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What to do when someone dies

Death Occurring at Home or at a Care Home

When a death occurs at home, the first contact should be with the deceased’s doctor (GP). The doctor will usually attend the family home or care home and confirm the death. This can also be done by a qualified person such as an attending nurse, paramedic or locum doctor. Once the death has been confirmed Chamberlains can be contacted to transfer your loved one to their funeral home. In the case of an expected death the Medical Certificate of Cause of Death will then be issued by the GP at their earliest convenience enabling you to register the death.

Chamberlains are available to give advice on obtaining Certificates and Registering a death. Please call 01922 493131

Death Occurring in Hospital

Most hospitals have their own Bereavement Centre with a designated Bereavement Officer. Their tasks will include obtaining the Medical Certificate of Cause of Death from the hospital doctor who took care of your loved one prior to their death, and in the case of cremation, requesting doctors to complete the Medical Certificates Forms 4 and 5 which form part of the legal cremation papers.

It is usual for hospital Bereavement Centre’s to only be staffed during normal office hours, for this reason there may be a short delay in obtaining the necessary certificates. Upon completion of the doctors paperwork and the death being legally registered Chamberlains will be able to transfer your loved one to their funeral home and begin arranging a funeral that suits your requirements.

Her Majesty's Coroner

Her Majesty’s Coroner has a duty to investigate all sudden, unnatural and suspicious deaths.  The individual circumstances will determine the level of involvement the Coroner has. In some cases very little action is required and after a discussion with your loved one’s GP, permission is given for a Medical Certificate of Cause of Death to be issued. Some cases will merit more involvement and require a Post Mortem Examination to be carried out to establish the cause of death, and, in a small number of cases where the death is of unnatural causes an inquest will be necessary.  This inquest will be opened and immediately adjourned to allow the funeral service to go ahead. The inquest will then be reopened at a later date when all the evidence and results are available. At all times during the Coroners enquiries you will be kept informed of how things are progressing by a Coroners Officer.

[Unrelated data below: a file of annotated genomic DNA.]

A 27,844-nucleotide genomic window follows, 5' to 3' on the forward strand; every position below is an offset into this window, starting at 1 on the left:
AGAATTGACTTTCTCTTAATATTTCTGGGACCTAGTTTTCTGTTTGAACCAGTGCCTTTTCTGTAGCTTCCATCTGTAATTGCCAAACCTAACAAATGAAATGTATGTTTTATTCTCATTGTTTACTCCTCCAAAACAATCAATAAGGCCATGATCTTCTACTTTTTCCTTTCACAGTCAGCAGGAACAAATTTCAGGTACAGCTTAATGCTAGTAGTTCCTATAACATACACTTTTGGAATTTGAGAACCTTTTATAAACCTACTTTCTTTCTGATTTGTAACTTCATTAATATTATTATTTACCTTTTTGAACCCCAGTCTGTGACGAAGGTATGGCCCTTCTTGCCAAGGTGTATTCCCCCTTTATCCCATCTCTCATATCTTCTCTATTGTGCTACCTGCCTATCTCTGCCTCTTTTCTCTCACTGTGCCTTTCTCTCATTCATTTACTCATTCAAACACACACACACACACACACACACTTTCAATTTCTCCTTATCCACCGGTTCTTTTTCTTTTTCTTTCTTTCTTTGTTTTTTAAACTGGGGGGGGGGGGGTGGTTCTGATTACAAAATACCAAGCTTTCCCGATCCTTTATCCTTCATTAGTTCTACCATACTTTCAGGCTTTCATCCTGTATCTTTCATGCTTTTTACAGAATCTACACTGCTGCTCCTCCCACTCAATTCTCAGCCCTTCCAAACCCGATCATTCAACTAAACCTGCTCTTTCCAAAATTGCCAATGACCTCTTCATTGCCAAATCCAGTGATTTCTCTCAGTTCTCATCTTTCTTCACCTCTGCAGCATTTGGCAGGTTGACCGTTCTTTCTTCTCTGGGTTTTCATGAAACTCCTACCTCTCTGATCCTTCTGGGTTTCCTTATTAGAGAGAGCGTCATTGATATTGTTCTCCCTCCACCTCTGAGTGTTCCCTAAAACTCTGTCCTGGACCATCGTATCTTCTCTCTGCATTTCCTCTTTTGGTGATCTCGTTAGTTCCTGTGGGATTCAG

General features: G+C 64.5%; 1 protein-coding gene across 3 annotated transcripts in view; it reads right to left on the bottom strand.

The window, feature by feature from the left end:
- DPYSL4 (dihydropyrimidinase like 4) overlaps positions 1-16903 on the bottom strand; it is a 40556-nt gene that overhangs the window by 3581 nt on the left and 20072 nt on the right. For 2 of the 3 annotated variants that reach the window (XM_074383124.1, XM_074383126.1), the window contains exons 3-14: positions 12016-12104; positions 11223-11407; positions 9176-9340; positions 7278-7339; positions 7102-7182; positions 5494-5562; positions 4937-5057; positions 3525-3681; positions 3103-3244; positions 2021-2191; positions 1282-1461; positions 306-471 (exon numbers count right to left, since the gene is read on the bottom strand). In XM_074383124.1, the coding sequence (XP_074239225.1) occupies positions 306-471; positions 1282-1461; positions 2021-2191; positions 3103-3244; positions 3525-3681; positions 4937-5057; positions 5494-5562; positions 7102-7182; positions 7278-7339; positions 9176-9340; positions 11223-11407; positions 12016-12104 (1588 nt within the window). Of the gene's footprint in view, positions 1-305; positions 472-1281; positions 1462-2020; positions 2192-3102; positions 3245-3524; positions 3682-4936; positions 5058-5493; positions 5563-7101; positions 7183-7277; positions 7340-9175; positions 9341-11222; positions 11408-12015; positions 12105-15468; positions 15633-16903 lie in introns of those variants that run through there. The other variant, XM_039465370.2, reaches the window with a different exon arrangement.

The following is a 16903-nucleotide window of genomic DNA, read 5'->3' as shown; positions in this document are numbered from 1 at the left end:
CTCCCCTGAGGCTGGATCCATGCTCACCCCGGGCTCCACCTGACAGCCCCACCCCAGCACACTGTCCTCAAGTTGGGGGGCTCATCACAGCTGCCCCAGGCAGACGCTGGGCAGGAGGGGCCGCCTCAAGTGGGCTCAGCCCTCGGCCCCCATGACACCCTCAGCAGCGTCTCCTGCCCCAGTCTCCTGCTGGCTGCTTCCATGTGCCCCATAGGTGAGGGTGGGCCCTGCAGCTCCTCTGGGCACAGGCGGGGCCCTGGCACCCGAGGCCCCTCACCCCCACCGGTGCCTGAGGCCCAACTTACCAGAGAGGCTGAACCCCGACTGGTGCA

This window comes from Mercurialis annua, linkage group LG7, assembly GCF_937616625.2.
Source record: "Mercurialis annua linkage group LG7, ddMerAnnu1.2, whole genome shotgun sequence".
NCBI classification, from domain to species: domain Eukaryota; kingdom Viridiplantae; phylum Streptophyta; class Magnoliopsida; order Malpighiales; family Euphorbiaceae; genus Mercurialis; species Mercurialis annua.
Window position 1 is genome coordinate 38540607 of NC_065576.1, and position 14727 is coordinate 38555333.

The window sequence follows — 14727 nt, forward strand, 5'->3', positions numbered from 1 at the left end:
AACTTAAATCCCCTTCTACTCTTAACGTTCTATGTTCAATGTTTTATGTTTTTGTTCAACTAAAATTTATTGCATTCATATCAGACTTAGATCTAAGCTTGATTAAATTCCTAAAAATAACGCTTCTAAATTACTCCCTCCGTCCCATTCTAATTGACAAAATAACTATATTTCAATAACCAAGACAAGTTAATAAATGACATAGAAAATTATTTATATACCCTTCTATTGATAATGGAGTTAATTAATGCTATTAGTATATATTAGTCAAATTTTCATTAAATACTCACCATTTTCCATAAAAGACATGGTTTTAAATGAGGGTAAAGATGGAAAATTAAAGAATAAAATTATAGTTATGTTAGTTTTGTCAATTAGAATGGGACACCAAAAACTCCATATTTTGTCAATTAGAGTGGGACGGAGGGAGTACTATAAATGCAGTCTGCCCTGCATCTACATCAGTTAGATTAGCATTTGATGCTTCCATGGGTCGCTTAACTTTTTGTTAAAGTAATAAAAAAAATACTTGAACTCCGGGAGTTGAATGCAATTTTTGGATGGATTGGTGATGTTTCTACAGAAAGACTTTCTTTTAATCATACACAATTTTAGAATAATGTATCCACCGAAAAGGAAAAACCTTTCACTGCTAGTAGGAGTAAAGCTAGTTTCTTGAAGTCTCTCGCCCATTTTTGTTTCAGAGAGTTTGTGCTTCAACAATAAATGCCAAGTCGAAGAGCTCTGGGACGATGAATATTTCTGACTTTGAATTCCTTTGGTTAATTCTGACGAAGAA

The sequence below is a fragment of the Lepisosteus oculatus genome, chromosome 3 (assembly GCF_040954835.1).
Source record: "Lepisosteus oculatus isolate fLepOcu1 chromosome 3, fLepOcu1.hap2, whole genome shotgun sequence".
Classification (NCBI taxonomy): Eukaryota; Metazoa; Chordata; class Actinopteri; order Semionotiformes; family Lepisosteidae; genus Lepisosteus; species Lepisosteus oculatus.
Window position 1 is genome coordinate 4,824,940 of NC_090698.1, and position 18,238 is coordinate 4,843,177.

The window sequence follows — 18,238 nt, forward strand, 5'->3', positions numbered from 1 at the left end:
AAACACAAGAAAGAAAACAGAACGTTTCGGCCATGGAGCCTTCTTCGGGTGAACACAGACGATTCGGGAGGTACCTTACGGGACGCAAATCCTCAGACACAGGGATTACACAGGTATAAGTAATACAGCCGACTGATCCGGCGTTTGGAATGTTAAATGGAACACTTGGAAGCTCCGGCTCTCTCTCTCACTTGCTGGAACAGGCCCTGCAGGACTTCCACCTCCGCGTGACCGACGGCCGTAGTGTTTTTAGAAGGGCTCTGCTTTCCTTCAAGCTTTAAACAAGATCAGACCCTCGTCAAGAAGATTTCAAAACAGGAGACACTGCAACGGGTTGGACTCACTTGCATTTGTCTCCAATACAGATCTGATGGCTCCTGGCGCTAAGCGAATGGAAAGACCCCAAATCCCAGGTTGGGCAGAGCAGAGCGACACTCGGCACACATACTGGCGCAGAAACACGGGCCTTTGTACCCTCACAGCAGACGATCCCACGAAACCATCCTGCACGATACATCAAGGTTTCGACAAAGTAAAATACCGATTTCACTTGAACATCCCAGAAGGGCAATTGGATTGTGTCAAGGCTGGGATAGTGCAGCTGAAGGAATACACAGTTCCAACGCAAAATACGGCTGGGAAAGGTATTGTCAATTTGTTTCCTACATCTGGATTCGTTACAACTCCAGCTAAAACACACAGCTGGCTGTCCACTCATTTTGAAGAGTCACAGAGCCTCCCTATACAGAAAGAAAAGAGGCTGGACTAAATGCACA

For further advice on Coroner’s procedure please contact us on 01922 493131. 

Registering a Death

Once a Medical Certificate of Cause of Death (or an equivalent Coroners certificate) has been issued the death can be registered. This should take place in the district where the death occurred within five days unless the Registrar gives permission to extend this period.  Person’s legally allowed to register a death include the nearest surviving relative or a family member on their behalf, a person present when the death occurred, the occupier of the premises where the death occurred or the person legally responsible for arranging the funeral such as an executor.

Information the Registrar requires will include:

• The date and place of death

• The forenames and surname of the deceased  (including maiden name if applicable)

• The date and place of birth of the deceased

• The occupation of the deceased

• The usual address of the deceased

• The date of birth of the deceased’s partner

• The deceased NHS number

The Registrar will issue a Certificate for Burial or Cremation (green form) which the Funeral Director will require. Certified Copies of an Entry (Death Certificates) can be purchased from the Registrar at the time of registration. These will be required by solicitors, banks, building societies and insurance companies as evidence that the person has passed away.